David Bourget (Western Ontario)
David Chalmers (ANU, NYU)
Rafael De Clercq
Jack Alan Reynolds
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Journal of Philosophy of Education 44 (1):1-21 (2010)
Historians typically tell stories about the past, but how are we to understand the epistemic status of those narratives? This problem is particularly pressing for history education, which seeks guidance not only on the question of which narrative to teach but also more fundamentally on the question of the goals of instruction in history. This article explores the nature of historical narrative, first, by engaging with the seminal work of Hayden White, and second, by developing the critique of White by David Carr. The picture of historical inquiry that emerges is one in which the fundamental cognitive activity is one of negotiating among narratives. Students, like historians, like any of us, come to the work of historical inquiry in possession of prior narratives, which are then thrown into an encounter with other narratives of varying size and scope. Good historians enact the negotiation among narratives responsibly and well, demonstrating the virtues of historical interpretation. History education, therefore, ought to help students improve their historical interpretations at the same time as it fosters those qualities that make them good interpreters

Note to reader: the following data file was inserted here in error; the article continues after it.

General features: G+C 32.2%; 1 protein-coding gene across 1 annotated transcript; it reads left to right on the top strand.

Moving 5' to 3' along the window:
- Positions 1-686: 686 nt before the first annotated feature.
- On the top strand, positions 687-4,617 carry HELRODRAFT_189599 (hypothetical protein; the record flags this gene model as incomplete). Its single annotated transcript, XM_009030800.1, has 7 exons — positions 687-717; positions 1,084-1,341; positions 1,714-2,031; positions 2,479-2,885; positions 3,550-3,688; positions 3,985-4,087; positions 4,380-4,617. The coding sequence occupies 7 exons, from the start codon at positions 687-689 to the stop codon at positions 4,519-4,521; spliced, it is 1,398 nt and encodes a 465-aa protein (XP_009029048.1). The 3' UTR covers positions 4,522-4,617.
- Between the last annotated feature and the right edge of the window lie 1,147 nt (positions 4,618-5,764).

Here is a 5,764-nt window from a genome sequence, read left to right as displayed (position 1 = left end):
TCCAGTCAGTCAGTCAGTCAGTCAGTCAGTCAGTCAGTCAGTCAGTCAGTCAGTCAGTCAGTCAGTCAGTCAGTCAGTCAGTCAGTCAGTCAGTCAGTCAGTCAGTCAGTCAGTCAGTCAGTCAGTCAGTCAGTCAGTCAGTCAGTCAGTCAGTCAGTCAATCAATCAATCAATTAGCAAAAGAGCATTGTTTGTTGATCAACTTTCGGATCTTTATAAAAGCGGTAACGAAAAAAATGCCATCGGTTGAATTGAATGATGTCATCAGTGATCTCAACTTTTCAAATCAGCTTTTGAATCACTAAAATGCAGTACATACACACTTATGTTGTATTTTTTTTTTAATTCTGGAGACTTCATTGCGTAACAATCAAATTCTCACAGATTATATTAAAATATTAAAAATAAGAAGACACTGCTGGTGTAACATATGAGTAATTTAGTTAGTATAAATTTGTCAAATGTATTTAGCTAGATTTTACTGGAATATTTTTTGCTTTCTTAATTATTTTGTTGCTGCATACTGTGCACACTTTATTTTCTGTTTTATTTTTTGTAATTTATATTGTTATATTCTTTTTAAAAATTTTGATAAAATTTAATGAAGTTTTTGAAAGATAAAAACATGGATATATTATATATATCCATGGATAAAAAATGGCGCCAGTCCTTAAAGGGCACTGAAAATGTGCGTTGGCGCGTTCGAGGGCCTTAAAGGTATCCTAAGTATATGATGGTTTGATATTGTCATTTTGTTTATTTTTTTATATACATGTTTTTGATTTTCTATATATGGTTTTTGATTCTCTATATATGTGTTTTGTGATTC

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References found in this work BETA
F. Ankersmit (1988). Historical Representation. History and Theory 27 (3):205-228.
F. R. Ankersmit (2003). Danto, History, and the Tragedy of Human Existence. History and Theory 42 (3):291–304.
Guy Axtell (ed.) (2000). Knowledge, Belief, and Character: Readings in Virtue Epistemology. Rowman & Littlefield Publishers.
David Carr (1986). Narrative and the Real World: An Argument for Continuity. History and Theory 25 (2):117-131.
David Carr (2008). 1. Narrative Explanation and its Malcontents. History and Theory 47 (1):19–30.
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